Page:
In this article we will discuss about the trait theory of personality with its evaluation.
G.W. Allport, R.B. Cattell and H.J. Eysenck are the chief exponents of the trait theory of personality. A trait is a dimension of personality which can be measured and must describe the consistent behaviour of an individual. A trait as a dimension is conceived quantitatively as a continuous scale of measurement from extensive positive end to the extreme negative end.
A trait in order to be a meaningful measure of the human personality, must be a distinctive and ‘enduring’ characteristic of an individual. According to the trait theorists, if we confine ourselves to a few basic characteristics which are consistent and distinctive of the human personality, the problem of describing it should become simpler.
Theorists often distinguish between the traits which are readily observed and those which are “deeper’ and nearer to the core personality. One of the approaches to the trait theory describes the readily observable traits as ‘surface traits’ and the deeper ones as ‘source traits’. The source traits are assumed to be basic influence on personality, and are mostly derived by factor analysis.
A scientific way to select a small number of distinctive traits to describe personality reliably is found in the new statistical procedure known as ‘Factor Analysis’ which utilises the correlational techniques. Cattell’s work is an illustrious example of trait approach. Starting from 4,000 traits, he reduced it to 35 clusters or factors.
Cattell’s technique combines all the traits that correlated highly with another set of traits under single category. Ultimately, traits were reduced to 12 basic or irreducible traits listed in the table. However, there is a good deal of disagreement among psychologists about the number of traits.
Trait theories assume that personality can be characterised by knowing a person’s traits. The ‘trait profile’ indicates an individual’s standing on each of the primary trait which emerges from his score. This provides description and measurement of personality.
Attempts to discharge the tension. It is wish-fulfillment. The example of it is a dream. It is clear that primary process is not able to fulfill the need. An hungry person cannot eat the image of the food or the food in the dream. Hence a secondary process starts developing. When this occurs, the Ego, second tier of personality starts taking place.
The Ego fulfills the need. Ego also operates with the energy derived from the Id but it is part conscious. Its main work is to find ways and means for satisfaction of the needs of Ego. Since the Ego takes into consideration the pressures of reality, its actions are guided by what is called the Principle of Reality.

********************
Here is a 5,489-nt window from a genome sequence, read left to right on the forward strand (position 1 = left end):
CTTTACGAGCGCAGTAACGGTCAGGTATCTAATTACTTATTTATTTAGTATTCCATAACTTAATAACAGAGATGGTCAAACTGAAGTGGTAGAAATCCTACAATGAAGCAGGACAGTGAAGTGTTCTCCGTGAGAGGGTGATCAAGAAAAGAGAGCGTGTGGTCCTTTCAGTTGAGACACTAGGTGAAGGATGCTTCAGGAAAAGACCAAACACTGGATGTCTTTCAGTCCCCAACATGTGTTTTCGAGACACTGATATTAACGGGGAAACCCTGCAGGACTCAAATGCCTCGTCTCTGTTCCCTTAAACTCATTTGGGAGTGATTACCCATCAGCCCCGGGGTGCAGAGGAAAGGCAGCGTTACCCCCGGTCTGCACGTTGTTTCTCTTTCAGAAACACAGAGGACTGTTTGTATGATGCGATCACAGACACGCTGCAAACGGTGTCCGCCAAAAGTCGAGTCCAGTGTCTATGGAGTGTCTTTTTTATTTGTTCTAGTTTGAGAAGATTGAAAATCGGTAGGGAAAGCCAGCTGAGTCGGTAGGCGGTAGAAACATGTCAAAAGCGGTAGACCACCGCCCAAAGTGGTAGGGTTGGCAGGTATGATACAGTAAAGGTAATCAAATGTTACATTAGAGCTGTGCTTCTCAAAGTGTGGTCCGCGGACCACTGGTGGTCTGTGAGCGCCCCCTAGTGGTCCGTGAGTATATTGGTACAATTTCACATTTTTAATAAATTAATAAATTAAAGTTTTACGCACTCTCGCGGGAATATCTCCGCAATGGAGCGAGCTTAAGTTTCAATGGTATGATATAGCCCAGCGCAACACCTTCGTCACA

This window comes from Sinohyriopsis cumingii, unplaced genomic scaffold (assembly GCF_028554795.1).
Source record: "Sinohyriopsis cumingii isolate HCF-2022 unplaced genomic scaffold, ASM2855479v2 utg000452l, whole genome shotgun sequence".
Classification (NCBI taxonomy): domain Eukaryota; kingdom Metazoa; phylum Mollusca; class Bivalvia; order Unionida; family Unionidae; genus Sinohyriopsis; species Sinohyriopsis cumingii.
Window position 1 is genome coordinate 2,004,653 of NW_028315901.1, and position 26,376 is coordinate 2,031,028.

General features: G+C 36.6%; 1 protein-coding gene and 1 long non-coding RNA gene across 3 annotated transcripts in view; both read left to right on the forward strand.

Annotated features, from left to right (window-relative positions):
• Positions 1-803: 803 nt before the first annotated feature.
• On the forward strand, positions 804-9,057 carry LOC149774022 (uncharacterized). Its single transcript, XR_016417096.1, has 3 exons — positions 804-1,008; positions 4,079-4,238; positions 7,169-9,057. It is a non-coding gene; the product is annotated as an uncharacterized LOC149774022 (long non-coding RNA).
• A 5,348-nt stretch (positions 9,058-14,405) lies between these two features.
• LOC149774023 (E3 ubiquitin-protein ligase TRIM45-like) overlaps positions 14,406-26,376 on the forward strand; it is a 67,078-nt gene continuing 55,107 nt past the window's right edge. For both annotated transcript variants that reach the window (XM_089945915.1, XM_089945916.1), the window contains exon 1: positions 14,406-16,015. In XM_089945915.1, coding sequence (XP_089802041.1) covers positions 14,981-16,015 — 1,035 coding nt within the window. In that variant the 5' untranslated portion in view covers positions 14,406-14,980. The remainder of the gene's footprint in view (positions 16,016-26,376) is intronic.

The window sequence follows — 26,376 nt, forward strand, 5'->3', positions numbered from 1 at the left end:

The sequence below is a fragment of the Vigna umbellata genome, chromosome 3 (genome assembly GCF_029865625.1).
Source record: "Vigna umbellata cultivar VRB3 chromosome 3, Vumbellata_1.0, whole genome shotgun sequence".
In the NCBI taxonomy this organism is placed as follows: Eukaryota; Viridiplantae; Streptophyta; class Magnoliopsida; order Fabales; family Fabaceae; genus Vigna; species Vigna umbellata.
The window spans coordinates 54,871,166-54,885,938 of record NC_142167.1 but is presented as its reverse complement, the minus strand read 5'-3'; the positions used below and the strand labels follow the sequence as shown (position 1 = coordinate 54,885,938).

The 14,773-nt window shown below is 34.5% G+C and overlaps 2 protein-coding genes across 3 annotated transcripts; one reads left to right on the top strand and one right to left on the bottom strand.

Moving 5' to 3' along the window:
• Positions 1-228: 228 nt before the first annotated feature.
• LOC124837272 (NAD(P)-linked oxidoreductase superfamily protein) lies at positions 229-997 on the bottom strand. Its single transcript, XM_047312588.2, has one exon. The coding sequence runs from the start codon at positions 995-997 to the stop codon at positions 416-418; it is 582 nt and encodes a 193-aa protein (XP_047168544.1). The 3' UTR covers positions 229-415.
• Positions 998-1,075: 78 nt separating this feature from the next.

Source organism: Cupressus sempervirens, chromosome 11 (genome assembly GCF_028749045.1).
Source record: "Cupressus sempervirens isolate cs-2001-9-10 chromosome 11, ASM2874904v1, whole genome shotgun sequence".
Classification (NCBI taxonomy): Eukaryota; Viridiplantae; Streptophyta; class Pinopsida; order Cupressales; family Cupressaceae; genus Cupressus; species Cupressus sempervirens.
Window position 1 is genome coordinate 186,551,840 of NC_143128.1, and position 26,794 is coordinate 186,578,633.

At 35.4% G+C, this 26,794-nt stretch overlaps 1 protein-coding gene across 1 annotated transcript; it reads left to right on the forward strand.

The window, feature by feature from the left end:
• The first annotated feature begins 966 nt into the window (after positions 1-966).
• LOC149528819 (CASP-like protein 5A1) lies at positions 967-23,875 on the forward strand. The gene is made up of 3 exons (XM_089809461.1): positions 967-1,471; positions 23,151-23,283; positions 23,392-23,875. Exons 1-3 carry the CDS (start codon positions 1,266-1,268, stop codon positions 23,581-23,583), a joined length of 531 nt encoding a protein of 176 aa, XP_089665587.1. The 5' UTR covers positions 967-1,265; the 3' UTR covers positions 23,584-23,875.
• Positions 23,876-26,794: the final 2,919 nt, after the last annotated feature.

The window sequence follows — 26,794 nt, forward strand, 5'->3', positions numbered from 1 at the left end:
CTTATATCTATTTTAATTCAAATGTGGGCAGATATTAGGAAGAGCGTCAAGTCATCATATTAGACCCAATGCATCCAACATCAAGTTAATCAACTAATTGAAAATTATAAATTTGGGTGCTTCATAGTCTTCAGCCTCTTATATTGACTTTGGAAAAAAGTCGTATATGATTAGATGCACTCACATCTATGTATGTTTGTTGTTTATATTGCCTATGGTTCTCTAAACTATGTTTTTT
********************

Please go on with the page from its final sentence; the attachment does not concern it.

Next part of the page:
The third tier of personality development in the individual is what is called Super Ego. It is the moral arm of the personality. It represents the sense of right and wrong, good and bad for the society. It represents the ideal as compared with the real of the Ego. In a general way the Super Ego is thought to be the social development of the personality. The Ego is regarded as the psychological component of the personality while Id is regarded as the biological component.
Conflicts can occur between the components or the three tiers of the personality. This results in anxiety. For preventing the painful feeling of anxiety, the Ego adopts a number of unconscious psychological strategies which are called the defence mechanisms.
Among the important defence mechanisms are:
(iv) Rationalisation, and
Explaining the relationship between Ego and the Id, Freud once said “Imagine that the relationship between a horse (Id) and its rider (Ego). While the rider usually determines the direction of the horse, there are those times when it is the horse who leads to rider.”
Consciousness gives expression to a very limited portion of human activity. It can be compared to an iceberg in which 1/10 part is visible and 9/10th part is submerged in the water. The nature of the iceberg is to be judged more in terms of its portion under the water rather than above it.
An Evaluation of Trait Theory:
The trait theory employs appropriate methods like correlation and factor analysis. It is, therefore, a straightforward approach to the measurement of personality.
Trait theory suffers from two weaknesses. When behaviour is broken down to traits, we have no way of knowing how they are actually expressed in life. Secondly, a change of the environment may alter the expression of a trait. In a provocative environment one may demonstrate an altogether different trait.